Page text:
There is a big difference between manners and good taste, says interior designer Thom Filicia, one-fifth of the Fab Five from Bravo's popular "Queer Eye" series. Knowing what society requires is just half of the battle: "When you’re very proficient at anything you then are able to look at it holistically and then actually push it a little bit further. I think when people are less connected to a concept or an idea they’re intimidated by it and therefore they kind of follow it as opposed to lead it. So I think when you talk about taste or taste makers they’re generally people who have a great understanding of the social requirements but are able to sort of play with it and push it a little bit further."
In his Big Think interview, Filicia tells us about his design aesthetic and the fact that he views his clients' interiors as narratives that should tell a story about the clients themselves. "It's a direct extension of their life, their lifestyle," he says. Filicia has really embraced the trend towards sustainability, which is just as robust in the field interior design as in architecture. And just because an interior is eco-friendly, it doesn't have to look sparse and sterile. Filicia walks us through an interior that looks inviting and comfortable but was designed using sustainable materials and furniture. One trend he hasn't embraced is, though, is that of Snooki and the "Real Housewives."
Filicia also described to us his process of coming out as a gay man. Telling his parents he was gay was pretty uneventful, he says, but explaining that he would be on a TV show called "Queer Eye" was surprisingly more difficult. "It was like coming out for three years everyday." This clip is part of Big Think's "Coming Out: Stories of Gay Identity" series, in which prominent members of the LGBT community, like comedian Stephen Fry and filmmaker John Cameron Mitchell, recount their experiences coming to terms with their sexuality.
Lumina Foundation is partnering with Big Think to unearth the next large-scale, rapid innovation in post-high school education. Enter the competition here!
Good science is sometimes trumped by the craving for a "big splash."
- Scientists strive to earn credit from their peers, for grants from federal agencies, and so a lot of the decisions that they make are strategic in nature. They're encouraged to publish exciting new findings that demonstrate some new phenomenon that we have never seen before.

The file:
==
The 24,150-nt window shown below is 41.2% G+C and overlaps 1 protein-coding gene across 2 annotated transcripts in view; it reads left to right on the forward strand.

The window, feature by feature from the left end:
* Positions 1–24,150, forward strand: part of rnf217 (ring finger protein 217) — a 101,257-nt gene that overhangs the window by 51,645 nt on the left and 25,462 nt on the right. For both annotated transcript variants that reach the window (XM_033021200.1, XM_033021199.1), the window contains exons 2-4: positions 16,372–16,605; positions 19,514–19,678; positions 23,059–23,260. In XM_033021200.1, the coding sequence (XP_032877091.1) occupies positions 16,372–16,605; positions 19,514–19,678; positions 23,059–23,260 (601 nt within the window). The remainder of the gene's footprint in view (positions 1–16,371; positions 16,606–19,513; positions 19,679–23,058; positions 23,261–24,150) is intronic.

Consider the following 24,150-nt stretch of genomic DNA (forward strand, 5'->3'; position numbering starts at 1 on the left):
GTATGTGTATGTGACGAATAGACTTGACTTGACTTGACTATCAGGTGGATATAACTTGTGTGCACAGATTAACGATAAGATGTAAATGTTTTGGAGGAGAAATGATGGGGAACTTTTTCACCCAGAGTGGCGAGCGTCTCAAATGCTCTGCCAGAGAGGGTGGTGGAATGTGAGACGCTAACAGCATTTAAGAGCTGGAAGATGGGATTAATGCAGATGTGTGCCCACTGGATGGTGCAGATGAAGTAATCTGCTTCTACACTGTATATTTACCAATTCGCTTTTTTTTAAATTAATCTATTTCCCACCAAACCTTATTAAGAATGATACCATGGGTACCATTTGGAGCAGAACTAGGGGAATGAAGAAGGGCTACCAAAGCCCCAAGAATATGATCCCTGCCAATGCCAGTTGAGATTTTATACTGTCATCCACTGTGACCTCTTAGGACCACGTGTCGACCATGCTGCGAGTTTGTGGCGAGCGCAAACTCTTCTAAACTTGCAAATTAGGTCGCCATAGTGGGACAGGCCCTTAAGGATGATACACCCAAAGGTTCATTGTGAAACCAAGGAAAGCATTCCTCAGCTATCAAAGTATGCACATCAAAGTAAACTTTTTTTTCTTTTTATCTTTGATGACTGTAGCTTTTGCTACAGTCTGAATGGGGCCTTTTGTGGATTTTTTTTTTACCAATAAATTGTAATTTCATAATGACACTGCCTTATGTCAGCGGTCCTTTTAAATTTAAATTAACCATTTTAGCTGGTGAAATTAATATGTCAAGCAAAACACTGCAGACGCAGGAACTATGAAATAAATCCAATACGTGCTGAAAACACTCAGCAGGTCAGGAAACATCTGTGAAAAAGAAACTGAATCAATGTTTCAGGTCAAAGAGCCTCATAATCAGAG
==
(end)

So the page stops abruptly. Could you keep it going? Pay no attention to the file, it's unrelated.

- This professional pressure can affect their decision-making — to get acclaim they may actually make science worse. That is, a scientist might commit fraud if he thinks he can get away with it or a scientist might rush a result out of the door even though it hasn't been completely verified in order to beat the competition.
- On top of the acclaim of their peers, scientists — with the increasing popularity of science journalism — are starting to be rewarded for doing things that the public is interested in. The good side of this is that the research is more likely to have a public impact, rather than be esoteric. The bad side? To make a "big splash" a scientist may push a study or article that doesn't exemplify good science.
Moans, groans, and gripes release stress hormones in the brain.
Could you give up complaining for a whole month? That's the crux of this interesting piece by Jessica Hullinger over at Fast Company. Hullinger explores the reasons why humans are so predisposed to griping and why, despite these predispositions, we should all try to complain less. As for no complaining for a month, that was the goal for people enrolled in the Complaint Restraint project.
Participants sought to go the entirety of February without so much as a moan, groan, or bellyache.
Two space agencies plan missions to deflect an asteroid.
- NASA and the European Space Agency (ESA) are working together on missions to a binary asteroid system.
- The DART and Hera missions will attempt to deflect and study the asteroid Didymoon.
- A planetary defense system is important in preventing large-scale catastrophes.
SMARTER FASTER trademarks owned by The Big Think, Inc. All rights reserved.